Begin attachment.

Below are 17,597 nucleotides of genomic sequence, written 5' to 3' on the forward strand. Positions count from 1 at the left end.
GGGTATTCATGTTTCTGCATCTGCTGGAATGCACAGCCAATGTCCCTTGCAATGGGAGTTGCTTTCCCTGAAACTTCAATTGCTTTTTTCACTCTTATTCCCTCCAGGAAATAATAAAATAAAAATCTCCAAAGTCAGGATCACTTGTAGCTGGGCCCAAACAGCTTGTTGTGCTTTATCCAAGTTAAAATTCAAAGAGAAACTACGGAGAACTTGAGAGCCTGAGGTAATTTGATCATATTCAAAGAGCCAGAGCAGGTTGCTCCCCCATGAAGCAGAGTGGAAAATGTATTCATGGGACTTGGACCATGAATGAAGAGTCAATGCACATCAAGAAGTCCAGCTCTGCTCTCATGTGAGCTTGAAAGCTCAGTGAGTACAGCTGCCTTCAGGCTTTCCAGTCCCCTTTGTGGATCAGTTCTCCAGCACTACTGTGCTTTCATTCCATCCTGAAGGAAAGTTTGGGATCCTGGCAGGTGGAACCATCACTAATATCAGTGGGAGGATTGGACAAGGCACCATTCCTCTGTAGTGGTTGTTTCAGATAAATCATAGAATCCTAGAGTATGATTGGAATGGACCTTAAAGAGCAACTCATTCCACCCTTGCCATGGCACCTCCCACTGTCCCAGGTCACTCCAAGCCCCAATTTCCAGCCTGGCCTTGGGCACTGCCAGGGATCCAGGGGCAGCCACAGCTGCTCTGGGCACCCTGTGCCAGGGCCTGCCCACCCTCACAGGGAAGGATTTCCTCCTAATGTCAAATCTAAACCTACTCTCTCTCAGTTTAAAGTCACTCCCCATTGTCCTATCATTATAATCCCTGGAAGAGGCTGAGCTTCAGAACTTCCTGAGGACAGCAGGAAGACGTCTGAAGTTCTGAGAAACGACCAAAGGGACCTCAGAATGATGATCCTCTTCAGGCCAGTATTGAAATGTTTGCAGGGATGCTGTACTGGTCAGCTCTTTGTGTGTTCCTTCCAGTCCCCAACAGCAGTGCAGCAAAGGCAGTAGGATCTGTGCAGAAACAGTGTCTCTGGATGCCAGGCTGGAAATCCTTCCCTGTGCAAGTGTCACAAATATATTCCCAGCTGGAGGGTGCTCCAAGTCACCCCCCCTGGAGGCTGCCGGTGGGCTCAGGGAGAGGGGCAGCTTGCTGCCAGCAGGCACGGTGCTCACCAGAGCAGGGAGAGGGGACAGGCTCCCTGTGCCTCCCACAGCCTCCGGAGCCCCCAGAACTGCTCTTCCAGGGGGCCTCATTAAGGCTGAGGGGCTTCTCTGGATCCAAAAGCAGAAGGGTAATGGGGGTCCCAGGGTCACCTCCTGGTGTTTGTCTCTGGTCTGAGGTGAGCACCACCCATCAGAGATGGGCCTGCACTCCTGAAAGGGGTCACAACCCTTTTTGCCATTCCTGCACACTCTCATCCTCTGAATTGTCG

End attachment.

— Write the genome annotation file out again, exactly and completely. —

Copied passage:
Below are 17,597 nucleotides of genomic sequence, written 5' to 3' on the forward strand. Positions count from 1 at the left end.
GGGTATTCATGTTTCTGCATCTGCTGGAATGCACAGCCAATGTCCCTTGCAATGGGAGTTGCTTTCCCTGAAACTTCAATTGCTTTTTTCACTCTTATTCCCTCCAGGAAATAATAAAATAAAAATCTCCAAAGTCAGGATCACTTGTAGCTGGGCCCAAACAGCTTGTTGTGCTTTATCCAAGTTAAAATTCAAAGAGAAACTACGGAGAACTTGAGAGCCTGAGGTAATTTGATCATATTCAAAGAGCCAGAGCAGGTTGCTCCCCCATGAAGCAGAGTGGAAAATGTATTCATGGGACTTGGACCATGAATGAAGAGTCAATGCACATCAAGAAGTCCAGCTCTGCTCTCATGTGAGCTTGAAAGCTCAGTGAGTACAGCTGCCTTCAGGCTTTCCAGTCCCCTTTGTGGATCAGTTCTCCAGCACTACTGTGCTTTCATTCCATCCTGAAGGAAAGTTTGGGATCCTGGCAGGTGGAACCATCACTAATATCAGTGGGAGGATTGGACAAGGCACCATTCCTCTGTAGTGGTTGTTTCAGATAAATCATAGAATCCTAGAGTATGATTGGAATGGACCTTAAAGAGCAACTCATTCCACCCTTGCCATGGCACCTCCCACTGTCCCAGGTCACTCCAAGCCCCAATTTCCAGCCTGGCCTTGGGCACTGCCAGGGATCCAGGGGCAGCCACAGCTGCTCTGGGCACCCTGTGCCAGGGCCTGCCCACCCTCACAGGGAAGGATTTCCTCCTAATGTCAAATCTAAACCTACTCTCTCTCAGTTTAAAGTCACTCCCCATTGTCCTATCATTATAATCCCTGGAAGAGGCTGAGCTTCAGAACTTCCTGAGGACAGCAGGAAGACGTCTGAAGTTCTGAGAAACGACCAAAGGGACCTCAGAATGATGATCCTCTTCAGGCCAGTATTGAAATGTTTGCAGGGATGCTGTACTGGTCAGCTCTTTGTGTGTTCCTTCCAGTCCCCAACAGCAGTGCAGCAAAGGCAGTAGGATCTGTGCAGAAACAGTGTCTCTGGATGCCAGGCTGGAAATCCTTCCCTGTGCAAGTGTCACAAATATATTCCCAGCTGGAGGGTGCTCCAAGTCACCCCCCCTGGAGGCTGCCGGTGGGCTCAGGGAGAGGGGCAGCTTGCTGCCAGCAGGCACGGTGCTCACCAGAGCAGGGAGAGGGGACAGGCTCCCTGTGCCTCCCACAGCCTCCGGAGCCCCCAGAACTGCTCTTCCAGGGGGCCTCATTAAGGCTGAGGGGCTTCTCTGGATCCAAAAGCAGAAGGGTAATGGGGGTCCCAGGGTCACCTCCTGGTGTTTGTCTCTGGTCTGAGGTGAGCACCACCCATCAGAGATGGGCCTGCACTCCTGAAAGGGGTCACAACCCTTTTTGCCATTCCTGCACACTCTCATCCTCTGAATTGTCG